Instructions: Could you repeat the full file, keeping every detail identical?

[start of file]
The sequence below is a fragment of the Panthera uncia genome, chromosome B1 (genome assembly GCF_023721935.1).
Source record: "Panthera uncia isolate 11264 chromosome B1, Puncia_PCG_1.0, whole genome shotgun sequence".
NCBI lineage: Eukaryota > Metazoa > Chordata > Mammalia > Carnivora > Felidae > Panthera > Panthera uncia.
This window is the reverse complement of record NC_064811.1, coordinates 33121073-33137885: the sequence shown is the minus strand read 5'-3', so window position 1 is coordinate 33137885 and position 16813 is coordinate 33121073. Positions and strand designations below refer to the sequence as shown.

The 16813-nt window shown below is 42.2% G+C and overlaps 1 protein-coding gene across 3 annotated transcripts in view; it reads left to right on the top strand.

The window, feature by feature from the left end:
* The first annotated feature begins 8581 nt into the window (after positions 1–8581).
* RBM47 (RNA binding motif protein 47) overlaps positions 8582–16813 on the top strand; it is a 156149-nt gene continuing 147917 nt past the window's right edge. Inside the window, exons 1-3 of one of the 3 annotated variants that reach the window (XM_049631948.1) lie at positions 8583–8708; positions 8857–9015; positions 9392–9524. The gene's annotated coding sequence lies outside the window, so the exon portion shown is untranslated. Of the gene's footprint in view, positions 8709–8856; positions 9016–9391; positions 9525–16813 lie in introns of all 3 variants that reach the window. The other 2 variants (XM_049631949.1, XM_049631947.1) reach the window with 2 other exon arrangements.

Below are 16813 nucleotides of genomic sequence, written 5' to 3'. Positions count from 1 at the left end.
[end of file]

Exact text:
The sequence below is a fragment of the Panthera uncia genome, chromosome B1 (genome assembly GCF_023721935.1).
Source record: "Panthera uncia isolate 11264 chromosome B1, Puncia_PCG_1.0, whole genome shotgun sequence".
NCBI lineage: Eukaryota > Metazoa > Chordata > Mammalia > Carnivora > Felidae > Panthera > Panthera uncia.
This window is the reverse complement of record NC_064811.1, coordinates 33121073-33137885: the sequence shown is the minus strand read 5'-3', so window position 1 is coordinate 33137885 and position 16813 is coordinate 33121073. Positions and strand designations below refer to the sequence as shown.

The 16813-nt window shown below is 42.2% G+C and overlaps 1 protein-coding gene across 3 annotated transcripts in view; it reads left to right on the top strand.

The window, feature by feature from the left end:
* The first annotated feature begins 8581 nt into the window (after positions 1–8581).
* RBM47 (RNA binding motif protein 47) overlaps positions 8582–16813 on the top strand; it is a 156149-nt gene continuing 147917 nt past the window's right edge. Inside the window, exons 1-3 of one of the 3 annotated variants that reach the window (XM_049631948.1) lie at positions 8583–8708; positions 8857–9015; positions 9392–9524. The gene's annotated coding sequence lies outside the window, so the exon portion shown is untranslated. Of the gene's footprint in view, positions 8709–8856; positions 9016–9391; positions 9525–16813 lie in introns of all 3 variants that reach the window. The other 2 variants (XM_049631949.1, XM_049631947.1) reach the window with 2 other exon arrangements.

Below are 16813 nucleotides of genomic sequence, written 5' to 3'. Positions count from 1 at the left end.